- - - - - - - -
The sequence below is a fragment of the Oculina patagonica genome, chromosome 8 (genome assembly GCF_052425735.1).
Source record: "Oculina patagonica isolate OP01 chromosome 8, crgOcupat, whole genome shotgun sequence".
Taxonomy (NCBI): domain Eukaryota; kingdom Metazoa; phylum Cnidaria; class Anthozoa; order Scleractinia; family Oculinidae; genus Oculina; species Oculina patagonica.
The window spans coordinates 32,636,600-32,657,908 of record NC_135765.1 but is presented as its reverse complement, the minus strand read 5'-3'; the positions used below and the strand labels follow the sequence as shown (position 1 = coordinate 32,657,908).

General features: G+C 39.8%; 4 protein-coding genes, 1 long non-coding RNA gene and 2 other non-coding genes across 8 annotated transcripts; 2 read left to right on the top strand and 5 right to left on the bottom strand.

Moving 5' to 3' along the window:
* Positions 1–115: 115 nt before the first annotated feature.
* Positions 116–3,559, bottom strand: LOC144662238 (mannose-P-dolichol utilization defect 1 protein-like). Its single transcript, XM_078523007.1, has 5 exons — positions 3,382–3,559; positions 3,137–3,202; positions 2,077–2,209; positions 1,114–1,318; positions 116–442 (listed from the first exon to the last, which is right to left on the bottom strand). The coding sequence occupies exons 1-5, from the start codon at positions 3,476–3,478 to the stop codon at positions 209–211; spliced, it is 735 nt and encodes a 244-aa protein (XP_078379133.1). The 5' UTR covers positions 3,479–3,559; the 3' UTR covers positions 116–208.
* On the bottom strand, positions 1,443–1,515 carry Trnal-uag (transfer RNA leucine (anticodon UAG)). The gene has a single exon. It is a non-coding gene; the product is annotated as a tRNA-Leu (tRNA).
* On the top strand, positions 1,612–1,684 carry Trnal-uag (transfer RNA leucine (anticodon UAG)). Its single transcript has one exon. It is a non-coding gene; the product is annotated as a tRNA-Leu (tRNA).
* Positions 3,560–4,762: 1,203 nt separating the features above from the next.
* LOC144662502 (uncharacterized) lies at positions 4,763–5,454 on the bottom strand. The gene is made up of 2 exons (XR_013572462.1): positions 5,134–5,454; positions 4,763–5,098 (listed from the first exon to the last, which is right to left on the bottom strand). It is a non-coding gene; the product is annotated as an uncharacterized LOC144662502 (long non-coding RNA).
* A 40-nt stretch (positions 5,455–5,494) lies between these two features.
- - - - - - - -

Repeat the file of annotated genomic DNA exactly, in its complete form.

The sequence below is a fragment of the Oculina patagonica genome, chromosome 8 (genome assembly GCF_052425735.1).
Source record: "Oculina patagonica isolate OP01 chromosome 8, crgOcupat, whole genome shotgun sequence".
Taxonomy (NCBI): domain Eukaryota; kingdom Metazoa; phylum Cnidaria; class Anthozoa; order Scleractinia; family Oculinidae; genus Oculina; species Oculina patagonica.
The window spans coordinates 32,636,600-32,657,908 of record NC_135765.1 but is presented as its reverse complement, the minus strand read 5'-3'; the positions used below and the strand labels follow the sequence as shown (position 1 = coordinate 32,657,908).

General features: G+C 39.8%; 4 protein-coding genes, 1 long non-coding RNA gene and 2 other non-coding genes across 8 annotated transcripts; 2 read left to right on the top strand and 5 right to left on the bottom strand.

Moving 5' to 3' along the window:
* Positions 1–115: 115 nt before the first annotated feature.
* Positions 116–3,559, bottom strand: LOC144662238 (mannose-P-dolichol utilization defect 1 protein-like). Its single transcript, XM_078523007.1, has 5 exons — positions 3,382–3,559; positions 3,137–3,202; positions 2,077–2,209; positions 1,114–1,318; positions 116–442 (listed from the first exon to the last, which is right to left on the bottom strand). The coding sequence occupies exons 1-5, from the start codon at positions 3,476–3,478 to the stop codon at positions 209–211; spliced, it is 735 nt and encodes a 244-aa protein (XP_078379133.1). The 5' UTR covers positions 3,479–3,559; the 3' UTR covers positions 116–208.
* On the bottom strand, positions 1,443–1,515 carry Trnal-uag (transfer RNA leucine (anticodon UAG)). The gene has a single exon. It is a non-coding gene; the product is annotated as a tRNA-Leu (tRNA).
* On the top strand, positions 1,612–1,684 carry Trnal-uag (transfer RNA leucine (anticodon UAG)). Its single transcript has one exon. It is a non-coding gene; the product is annotated as a tRNA-Leu (tRNA).
* Positions 3,560–4,762: 1,203 nt separating the features above from the next.
* LOC144662502 (uncharacterized) lies at positions 4,763–5,454 on the bottom strand. The gene is made up of 2 exons (XR_013572462.1): positions 5,134–5,454; positions 4,763–5,098 (listed from the first exon to the last, which is right to left on the bottom strand). It is a non-coding gene; the product is annotated as an uncharacterized LOC144662502 (long non-coding RNA).
* A 40-nt stretch (positions 5,455–5,494) lies between these two features.